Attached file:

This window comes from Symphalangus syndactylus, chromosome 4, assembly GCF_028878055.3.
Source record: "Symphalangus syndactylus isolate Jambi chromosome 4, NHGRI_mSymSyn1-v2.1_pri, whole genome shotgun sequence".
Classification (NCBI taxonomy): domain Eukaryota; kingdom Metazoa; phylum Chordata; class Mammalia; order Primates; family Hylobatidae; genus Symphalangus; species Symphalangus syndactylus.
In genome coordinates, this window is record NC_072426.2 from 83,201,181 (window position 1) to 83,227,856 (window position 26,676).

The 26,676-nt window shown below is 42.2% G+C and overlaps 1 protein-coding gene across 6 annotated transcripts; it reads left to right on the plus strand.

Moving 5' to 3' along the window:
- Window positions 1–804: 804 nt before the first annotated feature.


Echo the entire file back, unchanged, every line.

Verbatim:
This window comes from Symphalangus syndactylus, chromosome 4, assembly GCF_028878055.3.
Source record: "Symphalangus syndactylus isolate Jambi chromosome 4, NHGRI_mSymSyn1-v2.1_pri, whole genome shotgun sequence".
Classification (NCBI taxonomy): domain Eukaryota; kingdom Metazoa; phylum Chordata; class Mammalia; order Primates; family Hylobatidae; genus Symphalangus; species Symphalangus syndactylus.
In genome coordinates, this window is record NC_072426.2 from 83,201,181 (window position 1) to 83,227,856 (window position 26,676).

The 26,676-nt window shown below is 42.2% G+C and overlaps 1 protein-coding gene across 6 annotated transcripts; it reads left to right on the plus strand.

Moving 5' to 3' along the window:
- Window positions 1–804: 804 nt before the first annotated feature.